Health

Life-saving medical research cancelled after funding plunges by more than 40%, Labour warns



Life-saving work is being cancelled as medical research has plunged by more than 40 per cent amid the coronavirus crisis, Labour has warned.

The party said charity-funded research has been severely impacted by Covid-19, with charities projecting it will take more than four years for spend to recover to normal levels.

Only five of 152 medical research charities (3 per cent) are eligible for Government support, it claimed, adding that charity funding for medical research has plunged by 41 per cent.


Important medical studies said to be stalled or cancelled include those tackling dementia, coronary heart disease and cancer, which could have long-term consequences for patients.

Labour is warning that with around half of all medical research spend coming from charities, the impact on scientific progress could be stark.

Chi Onwurah, shadow minister for digital, science and technology, said: “The UK gets great returns on research funding, both in terms of our economy and in the positive impact for those that rely on breakthroughs in treatment.

“The Government needs to urgently listen to the sector and address their concerns. Cold-shouldering these charities now will have huge ramifications down the line.”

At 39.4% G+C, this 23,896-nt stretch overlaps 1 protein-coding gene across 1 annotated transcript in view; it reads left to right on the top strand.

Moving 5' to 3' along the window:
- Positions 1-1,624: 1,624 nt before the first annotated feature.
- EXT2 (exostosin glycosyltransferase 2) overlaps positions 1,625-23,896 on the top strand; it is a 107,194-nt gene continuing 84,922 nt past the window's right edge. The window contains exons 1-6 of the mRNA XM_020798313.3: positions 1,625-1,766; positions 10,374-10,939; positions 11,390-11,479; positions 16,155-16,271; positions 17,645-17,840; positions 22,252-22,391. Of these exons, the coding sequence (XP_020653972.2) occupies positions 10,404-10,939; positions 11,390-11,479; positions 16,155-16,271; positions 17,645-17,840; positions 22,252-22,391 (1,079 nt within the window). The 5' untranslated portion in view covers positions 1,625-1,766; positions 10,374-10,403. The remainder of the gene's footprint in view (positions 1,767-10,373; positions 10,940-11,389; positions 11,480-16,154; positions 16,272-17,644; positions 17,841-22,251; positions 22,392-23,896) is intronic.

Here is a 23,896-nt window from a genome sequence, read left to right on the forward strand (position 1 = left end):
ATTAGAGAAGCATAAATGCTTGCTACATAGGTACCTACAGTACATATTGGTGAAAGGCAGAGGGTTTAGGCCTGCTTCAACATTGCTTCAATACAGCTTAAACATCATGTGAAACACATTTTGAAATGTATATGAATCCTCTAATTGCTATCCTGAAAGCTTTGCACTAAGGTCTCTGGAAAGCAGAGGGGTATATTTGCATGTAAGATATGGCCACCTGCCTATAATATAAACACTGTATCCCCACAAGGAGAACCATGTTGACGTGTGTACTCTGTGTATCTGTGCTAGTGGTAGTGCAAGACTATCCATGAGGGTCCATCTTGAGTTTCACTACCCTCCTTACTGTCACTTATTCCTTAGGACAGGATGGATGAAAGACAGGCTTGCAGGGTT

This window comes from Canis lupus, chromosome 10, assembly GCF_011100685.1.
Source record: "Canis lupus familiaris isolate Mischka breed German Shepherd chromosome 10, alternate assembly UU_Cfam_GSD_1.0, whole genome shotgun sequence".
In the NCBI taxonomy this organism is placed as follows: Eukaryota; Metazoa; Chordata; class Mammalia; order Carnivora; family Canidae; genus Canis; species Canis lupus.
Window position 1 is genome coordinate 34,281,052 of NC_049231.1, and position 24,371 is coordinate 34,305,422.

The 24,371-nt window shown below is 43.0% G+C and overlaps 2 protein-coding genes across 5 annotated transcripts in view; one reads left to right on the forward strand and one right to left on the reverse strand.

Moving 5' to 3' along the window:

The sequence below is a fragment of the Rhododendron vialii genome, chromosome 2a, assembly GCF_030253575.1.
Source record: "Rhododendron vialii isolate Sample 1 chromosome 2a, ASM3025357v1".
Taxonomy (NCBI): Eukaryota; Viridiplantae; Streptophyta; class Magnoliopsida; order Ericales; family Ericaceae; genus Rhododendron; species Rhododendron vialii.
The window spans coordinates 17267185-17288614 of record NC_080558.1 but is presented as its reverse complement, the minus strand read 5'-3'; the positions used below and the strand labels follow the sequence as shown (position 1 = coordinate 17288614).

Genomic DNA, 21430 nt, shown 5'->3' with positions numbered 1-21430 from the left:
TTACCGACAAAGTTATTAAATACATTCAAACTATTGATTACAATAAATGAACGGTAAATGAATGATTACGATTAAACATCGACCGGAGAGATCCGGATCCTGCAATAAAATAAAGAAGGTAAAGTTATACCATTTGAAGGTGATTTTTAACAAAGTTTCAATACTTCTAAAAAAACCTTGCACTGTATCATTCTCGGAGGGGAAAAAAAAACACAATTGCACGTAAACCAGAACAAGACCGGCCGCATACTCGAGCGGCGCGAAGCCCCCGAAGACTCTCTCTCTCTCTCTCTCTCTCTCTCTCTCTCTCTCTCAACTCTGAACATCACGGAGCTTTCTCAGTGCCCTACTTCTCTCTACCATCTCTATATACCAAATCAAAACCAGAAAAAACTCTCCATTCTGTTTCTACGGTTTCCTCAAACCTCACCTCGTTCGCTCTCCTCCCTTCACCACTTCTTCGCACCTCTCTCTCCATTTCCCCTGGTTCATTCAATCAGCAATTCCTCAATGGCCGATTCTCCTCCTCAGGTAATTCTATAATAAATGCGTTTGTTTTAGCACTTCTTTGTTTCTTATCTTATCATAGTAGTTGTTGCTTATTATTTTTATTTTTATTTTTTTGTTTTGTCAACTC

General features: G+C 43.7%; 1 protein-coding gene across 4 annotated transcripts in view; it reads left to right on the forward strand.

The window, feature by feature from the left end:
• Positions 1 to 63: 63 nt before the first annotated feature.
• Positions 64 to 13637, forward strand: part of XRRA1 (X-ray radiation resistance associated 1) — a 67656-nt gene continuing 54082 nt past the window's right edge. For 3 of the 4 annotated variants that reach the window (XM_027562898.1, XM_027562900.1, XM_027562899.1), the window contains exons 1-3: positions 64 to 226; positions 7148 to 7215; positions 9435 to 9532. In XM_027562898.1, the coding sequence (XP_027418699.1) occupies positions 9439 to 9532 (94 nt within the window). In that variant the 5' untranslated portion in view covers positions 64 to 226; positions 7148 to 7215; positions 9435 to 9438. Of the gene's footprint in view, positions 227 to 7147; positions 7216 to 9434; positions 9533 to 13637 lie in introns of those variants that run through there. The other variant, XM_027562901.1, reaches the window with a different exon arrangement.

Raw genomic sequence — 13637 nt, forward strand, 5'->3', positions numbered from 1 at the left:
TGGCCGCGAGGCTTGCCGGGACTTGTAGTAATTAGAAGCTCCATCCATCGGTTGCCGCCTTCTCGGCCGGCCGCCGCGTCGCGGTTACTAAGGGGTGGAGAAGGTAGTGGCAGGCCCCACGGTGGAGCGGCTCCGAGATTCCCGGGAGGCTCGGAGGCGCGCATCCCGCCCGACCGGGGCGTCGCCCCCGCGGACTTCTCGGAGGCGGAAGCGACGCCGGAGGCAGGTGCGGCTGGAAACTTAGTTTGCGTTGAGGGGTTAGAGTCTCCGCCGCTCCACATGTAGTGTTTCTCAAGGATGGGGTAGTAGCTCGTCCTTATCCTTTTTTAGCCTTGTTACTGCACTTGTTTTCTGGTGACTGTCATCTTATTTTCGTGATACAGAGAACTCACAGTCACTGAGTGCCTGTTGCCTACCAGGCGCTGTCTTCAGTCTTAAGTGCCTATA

Last month, Cancer Research UK said its planned research spend over the next four to five years needs to reduce by £150 million.

It also announced plans to cut almost a quarter of its jobs, with up to 345 redundancies over the next six months.

READ  Britons in EU remain fearful of post-Brexit healthcare and pension provisions

In June, British Heart Foundation chief executive Charmaine Griffiths said it is losing £10 million a month, even with support from the furlough scheme.

A spokesperson for the Department of Health and Social Care said the government is committed to supporting research.

“So far, 27 research projects have received a share of a £25 million investment and £750 million has been given in support to the charity sector,” they said.

“We are in continuous dialogue with these charities as we assess the impact of this unprecedented pandemic, to ensure patients continue benefiting from charity-funded research.”



READ SOURCE

Leave a Reply